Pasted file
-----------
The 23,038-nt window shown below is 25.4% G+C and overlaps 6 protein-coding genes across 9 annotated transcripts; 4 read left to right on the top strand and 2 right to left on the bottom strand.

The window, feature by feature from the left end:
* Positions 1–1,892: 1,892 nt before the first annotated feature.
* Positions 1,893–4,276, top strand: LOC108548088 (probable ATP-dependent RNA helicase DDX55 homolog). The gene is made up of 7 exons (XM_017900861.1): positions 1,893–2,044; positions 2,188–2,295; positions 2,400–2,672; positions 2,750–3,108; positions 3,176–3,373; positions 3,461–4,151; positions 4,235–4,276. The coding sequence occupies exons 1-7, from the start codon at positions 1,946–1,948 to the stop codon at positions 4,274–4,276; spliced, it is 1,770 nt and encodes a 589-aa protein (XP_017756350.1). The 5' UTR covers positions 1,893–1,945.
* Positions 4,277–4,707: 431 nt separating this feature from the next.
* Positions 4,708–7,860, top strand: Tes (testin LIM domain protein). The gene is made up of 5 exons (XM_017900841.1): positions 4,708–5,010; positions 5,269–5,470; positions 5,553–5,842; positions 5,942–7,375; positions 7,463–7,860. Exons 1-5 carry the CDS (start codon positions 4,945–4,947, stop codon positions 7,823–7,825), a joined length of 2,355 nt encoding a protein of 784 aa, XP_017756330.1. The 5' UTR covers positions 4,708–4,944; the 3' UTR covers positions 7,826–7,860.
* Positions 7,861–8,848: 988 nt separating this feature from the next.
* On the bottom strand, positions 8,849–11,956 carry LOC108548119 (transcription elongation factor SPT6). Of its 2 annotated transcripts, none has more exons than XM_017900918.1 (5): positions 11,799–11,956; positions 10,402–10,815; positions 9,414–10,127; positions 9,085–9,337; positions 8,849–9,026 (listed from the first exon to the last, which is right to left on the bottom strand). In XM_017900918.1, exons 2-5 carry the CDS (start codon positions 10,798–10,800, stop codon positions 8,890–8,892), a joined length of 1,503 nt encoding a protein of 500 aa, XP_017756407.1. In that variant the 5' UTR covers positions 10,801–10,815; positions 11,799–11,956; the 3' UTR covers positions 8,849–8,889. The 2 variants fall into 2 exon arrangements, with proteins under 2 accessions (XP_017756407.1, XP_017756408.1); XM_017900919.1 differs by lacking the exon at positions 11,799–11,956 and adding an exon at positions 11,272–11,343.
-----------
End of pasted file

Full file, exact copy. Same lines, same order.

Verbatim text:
The 23,038-nt window shown below is 25.4% G+C and overlaps 6 protein-coding genes across 9 annotated transcripts; 4 read left to right on the top strand and 2 right to left on the bottom strand.

The window, feature by feature from the left end:
* Positions 1–1,892: 1,892 nt before the first annotated feature.
* Positions 1,893–4,276, top strand: LOC108548088 (probable ATP-dependent RNA helicase DDX55 homolog). The gene is made up of 7 exons (XM_017900861.1): positions 1,893–2,044; positions 2,188–2,295; positions 2,400–2,672; positions 2,750–3,108; positions 3,176–3,373; positions 3,461–4,151; positions 4,235–4,276. The coding sequence occupies exons 1-7, from the start codon at positions 1,946–1,948 to the stop codon at positions 4,274–4,276; spliced, it is 1,770 nt and encodes a 589-aa protein (XP_017756350.1). The 5' UTR covers positions 1,893–1,945.
* Positions 4,277–4,707: 431 nt separating this feature from the next.
* Positions 4,708–7,860, top strand: Tes (testin LIM domain protein). The gene is made up of 5 exons (XM_017900841.1): positions 4,708–5,010; positions 5,269–5,470; positions 5,553–5,842; positions 5,942–7,375; positions 7,463–7,860. Exons 1-5 carry the CDS (start codon positions 4,945–4,947, stop codon positions 7,823–7,825), a joined length of 2,355 nt encoding a protein of 784 aa, XP_017756330.1. The 5' UTR covers positions 4,708–4,944; the 3' UTR covers positions 7,826–7,860.
* Positions 7,861–8,848: 988 nt separating this feature from the next.
* On the bottom strand, positions 8,849–11,956 carry LOC108548119 (transcription elongation factor SPT6). Of its 2 annotated transcripts, none has more exons than XM_017900918.1 (5): positions 11,799–11,956; positions 10,402–10,815; positions 9,414–10,127; positions 9,085–9,337; positions 8,849–9,026 (listed from the first exon to the last, which is right to left on the bottom strand). In XM_017900918.1, exons 2-5 carry the CDS (start codon positions 10,798–10,800, stop codon positions 8,890–8,892), a joined length of 1,503 nt encoding a protein of 500 aa, XP_017756407.1. In that variant the 5' UTR covers positions 10,801–10,815; positions 11,799–11,956; the 3' UTR covers positions 8,849–8,889. The 2 variants fall into 2 exon arrangements, with proteins under 2 accessions (XP_017756407.1, XP_017756408.1); XM_017900919.1 differs by lacking the exon at positions 11,799–11,956 and adding an exon at positions 11,272–11,343.